The Marching Party


It would take me a lifetime to write about my Navy career but here’s a little peek at a small moment in my career that helped shape me into what I am today.  

        Before you can understand the story I need to get you up to speed on what San Diego Navy boot camp was like in 1982. When I joined the Navy I had rarely been out of the Midwest except for a few family vacations as a kid so flying into San Diego, Ca. at 10:30 in the evening to report to boot camp was a big deal. I don’t care who you are, you’re going to be a little freaked out for the first 48 hours or so. You go through a series of fun events within the first few days but one of the first things that happens after a good haircut is you go through uniform issue. This is a time when you are issued all of your Navy uniforms and undergarments and you stencil your name just above the pocket on all of your “dungaree” shirts and trousers or working uniform as well as your “skivvies”, hat or “lid”, socks and personal belongings. By this time you have formed a “Company” which is a group of about 50-75 guys that you’ll be spending the next few months with, living in cramped quarters in a barrack without heat or air conditioning. Each person is referred to as a “recruit” for the duration of boot camp and we marched in formation everywhere we went.

While we stenciled our clothing our prospective “Company Commanders” were walking around watching us work on stenciling our gear. Company Commanders were the equivalent of a Drill Instructor in other branches of the service,more senior members in the Navy and could be recognized by a chest full of medals and ribbons, a lot of stripes on their uniform and these red ropes dangling in a loop from their shoulders. We referred to them as “red ropes” behind their back and “Sir” to their face. There would usually be 2 Company Commanders assigned to a Company and they were the boss, your mom, you dad, you’re best friend, your worst enemy and just like Sgt Hulka, they were our big toe. While stenciling my uniforms I could tell the Company Commanders were watching us to see who was paying attention to detail and doing a thorough job in a timely manner so I made sure I did everything to perfection when they walked behind me and looked over my shoulder. It paid off to perfection and a week later I was dubbed our new “Company Yeoman”. Our Company Commander, First Class Petty Officer Marlor took a liking to me and trusted me the responsibilities of a Yeoman which was taking care of the daily logistics of head counts and mail call. I was the liaison between the company and our Company Commander. I liked my job but our Company Commander was mean, I mean real mean. He was covered in tattoos from neck to toes and could out run, do more push-ups, set-ups or any number of exercises we did on a daily basis. This guy was covered in tattoos before that sort of thing was cool. He was intimidating to say the least but in the back of my mind a little part of me knew this was all part of the act. The act of shaping us all into young sailors before setting us out to start our real Navy careers.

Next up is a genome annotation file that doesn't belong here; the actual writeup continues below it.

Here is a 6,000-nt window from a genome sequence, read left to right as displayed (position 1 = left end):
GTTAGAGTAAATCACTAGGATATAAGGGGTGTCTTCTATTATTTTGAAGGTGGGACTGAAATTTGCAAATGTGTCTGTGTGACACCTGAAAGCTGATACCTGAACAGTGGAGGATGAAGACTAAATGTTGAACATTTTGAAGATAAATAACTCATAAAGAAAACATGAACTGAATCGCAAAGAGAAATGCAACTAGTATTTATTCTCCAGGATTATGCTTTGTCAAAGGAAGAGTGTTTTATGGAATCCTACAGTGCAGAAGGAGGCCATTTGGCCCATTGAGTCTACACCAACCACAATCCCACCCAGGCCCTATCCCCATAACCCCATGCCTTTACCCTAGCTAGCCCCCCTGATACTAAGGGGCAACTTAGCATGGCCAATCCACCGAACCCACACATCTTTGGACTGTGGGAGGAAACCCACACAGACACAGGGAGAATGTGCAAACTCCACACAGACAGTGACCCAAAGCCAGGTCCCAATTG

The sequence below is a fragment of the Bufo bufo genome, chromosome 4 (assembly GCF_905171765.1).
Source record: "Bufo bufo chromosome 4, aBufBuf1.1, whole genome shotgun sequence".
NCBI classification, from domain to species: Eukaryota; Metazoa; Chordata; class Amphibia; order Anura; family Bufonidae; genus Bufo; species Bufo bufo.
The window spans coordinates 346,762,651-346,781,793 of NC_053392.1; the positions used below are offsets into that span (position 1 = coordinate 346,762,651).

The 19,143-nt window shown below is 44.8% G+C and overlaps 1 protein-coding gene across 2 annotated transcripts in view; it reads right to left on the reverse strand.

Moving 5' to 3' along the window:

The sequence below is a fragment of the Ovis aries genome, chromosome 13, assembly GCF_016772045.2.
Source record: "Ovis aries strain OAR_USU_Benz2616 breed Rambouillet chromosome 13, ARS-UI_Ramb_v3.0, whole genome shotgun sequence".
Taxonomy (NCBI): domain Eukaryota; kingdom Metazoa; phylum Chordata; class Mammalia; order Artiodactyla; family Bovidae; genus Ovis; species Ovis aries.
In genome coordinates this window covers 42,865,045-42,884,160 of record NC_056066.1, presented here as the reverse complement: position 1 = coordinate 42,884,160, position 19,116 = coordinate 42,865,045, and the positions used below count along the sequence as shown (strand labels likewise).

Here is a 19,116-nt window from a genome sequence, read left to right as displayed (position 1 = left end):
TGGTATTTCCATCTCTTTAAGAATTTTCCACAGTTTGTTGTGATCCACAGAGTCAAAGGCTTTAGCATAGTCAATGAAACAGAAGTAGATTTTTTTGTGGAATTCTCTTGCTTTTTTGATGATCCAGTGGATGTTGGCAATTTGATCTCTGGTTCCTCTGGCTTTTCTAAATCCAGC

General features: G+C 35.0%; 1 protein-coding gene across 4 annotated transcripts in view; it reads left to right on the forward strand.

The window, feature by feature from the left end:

I don’t think words can properly describe the feelings I went through in Boot Camp. Besides the obvious things like missing home, a girlfriend, mom and dad and all of those creature comforts, you learn very quickly to do without. There were challenges on an hourly basis and there was so much to learn in a short period of time. There were great things that got accomplished in boot camp and there were failures and consequences to be paid. A few weeks after the start of Boot Camp we were all settling into a routine and starting to feel a little cocky. Feeling a little cocky was something that was not advised during boot camp. Us recruits feeling a little cocky made the Company Commander feel a little cocky too. Their idea of feeling a little cocky was singling out any one person who thought he was better than the rest or maybe someone who made a mistake? This person would become the target of Company Commanders enjoyment. Sometimes the Company Commander would take matters into his own hands and sometimes he would send a hard case to a “Marching Party”. A marching party was something that took place after dark once a week, usually on Thursday and there was usually someone going from our unit every week. The ones that went never came back the same. They didn’t chat much about it, only saying it was 2 hours of hell and involved Navy SEALs. At the time about all I knew about the SEALs was that they were elite and mean. I only knew what I had read in our “Bluejacket” manual which is the sailors bible and has everything about everything in the Navy. In the manual they gave a brief job description of a Navy SEAL and I knew they had to be tough.